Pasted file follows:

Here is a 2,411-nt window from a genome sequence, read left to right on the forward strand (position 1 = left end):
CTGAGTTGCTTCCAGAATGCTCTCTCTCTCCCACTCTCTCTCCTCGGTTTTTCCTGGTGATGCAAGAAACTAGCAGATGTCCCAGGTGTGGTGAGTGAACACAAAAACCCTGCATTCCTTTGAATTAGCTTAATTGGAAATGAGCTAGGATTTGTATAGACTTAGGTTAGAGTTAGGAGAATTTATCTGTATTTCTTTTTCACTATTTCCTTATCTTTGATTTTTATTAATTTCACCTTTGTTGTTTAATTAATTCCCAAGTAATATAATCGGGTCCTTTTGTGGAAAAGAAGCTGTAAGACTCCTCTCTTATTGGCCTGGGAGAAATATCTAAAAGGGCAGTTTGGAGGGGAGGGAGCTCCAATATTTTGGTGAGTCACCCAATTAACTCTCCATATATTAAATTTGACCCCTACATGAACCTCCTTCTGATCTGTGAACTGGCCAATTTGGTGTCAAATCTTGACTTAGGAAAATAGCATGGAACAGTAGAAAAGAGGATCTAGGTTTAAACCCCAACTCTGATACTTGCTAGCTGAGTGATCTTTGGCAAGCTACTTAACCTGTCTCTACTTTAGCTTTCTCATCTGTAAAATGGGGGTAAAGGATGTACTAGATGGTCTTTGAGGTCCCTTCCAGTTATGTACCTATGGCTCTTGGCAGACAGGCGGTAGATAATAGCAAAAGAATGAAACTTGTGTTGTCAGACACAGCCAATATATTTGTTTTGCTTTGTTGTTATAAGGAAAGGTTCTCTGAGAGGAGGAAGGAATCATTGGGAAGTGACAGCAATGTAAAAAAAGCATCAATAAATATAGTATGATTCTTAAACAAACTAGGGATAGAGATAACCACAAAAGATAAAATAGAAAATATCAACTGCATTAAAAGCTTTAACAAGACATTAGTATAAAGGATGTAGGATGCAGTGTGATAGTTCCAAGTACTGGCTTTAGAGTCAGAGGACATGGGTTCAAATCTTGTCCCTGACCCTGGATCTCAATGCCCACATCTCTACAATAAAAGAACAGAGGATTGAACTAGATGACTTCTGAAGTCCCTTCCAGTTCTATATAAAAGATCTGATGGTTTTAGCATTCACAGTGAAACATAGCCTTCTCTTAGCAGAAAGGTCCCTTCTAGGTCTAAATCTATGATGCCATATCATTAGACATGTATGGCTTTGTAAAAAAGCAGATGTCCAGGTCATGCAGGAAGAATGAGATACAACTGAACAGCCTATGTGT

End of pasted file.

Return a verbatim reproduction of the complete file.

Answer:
Here is a 2,411-nt window from a genome sequence, read left to right on the forward strand (position 1 = left end):
CTGAGTTGCTTCCAGAATGCTCTCTCTCTCCCACTCTCTCTCCTCGGTTTTTCCTGGTGATGCAAGAAACTAGCAGATGTCCCAGGTGTGGTGAGTGAACACAAAAACCCTGCATTCCTTTGAATTAGCTTAATTGGAAATGAGCTAGGATTTGTATAGACTTAGGTTAGAGTTAGGAGAATTTATCTGTATTTCTTTTTCACTATTTCCTTATCTTTGATTTTTATTAATTTCACCTTTGTTGTTTAATTAATTCCCAAGTAATATAATCGGGTCCTTTTGTGGAAAAGAAGCTGTAAGACTCCTCTCTTATTGGCCTGGGAGAAATATCTAAAAGGGCAGTTTGGAGGGGAGGGAGCTCCAATATTTTGGTGAGTCACCCAATTAACTCTCCATATATTAAATTTGACCCCTACATGAACCTCCTTCTGATCTGTGAACTGGCCAATTTGGTGTCAAATCTTGACTTAGGAAAATAGCATGGAACAGTAGAAAAGAGGATCTAGGTTTAAACCCCAACTCTGATACTTGCTAGCTGAGTGATCTTTGGCAAGCTACTTAACCTGTCTCTACTTTAGCTTTCTCATCTGTAAAATGGGGGTAAAGGATGTACTAGATGGTCTTTGAGGTCCCTTCCAGTTATGTACCTATGGCTCTTGGCAGACAGGCGGTAGATAATAGCAAAAGAATGAAACTTGTGTTGTCAGACACAGCCAATATATTTGTTTTGCTTTGTTGTTATAAGGAAAGGTTCTCTGAGAGGAGGAAGGAATCATTGGGAAGTGACAGCAATGTAAAAAAAGCATCAATAAATATAGTATGATTCTTAAACAAACTAGGGATAGAGATAACCACAAAAGATAAAATAGAAAATATCAACTGCATTAAAAGCTTTAACAAGACATTAGTATAAAGGATGTAGGATGCAGTGTGATAGTTCCAAGTACTGGCTTTAGAGTCAGAGGACATGGGTTCAAATCTTGTCCCTGACCCTGGATCTCAATGCCCACATCTCTACAATAAAAGAACAGAGGATTGAACTAGATGACTTCTGAAGTCCCTTCCAGTTCTATATAAAAGATCTGATGGTTTTAGCATTCACAGTGAAACATAGCCTTCTCTTAGCAGAAAGGTCCCTTCTAGGTCTAAATCTATGATGCCATATCATTAGACATGTATGGCTTTGTAAAAAAGCAGATGTCCAGGTCATGCAGGAAGAATGAGATACAACTGAACAGCCTATGTGT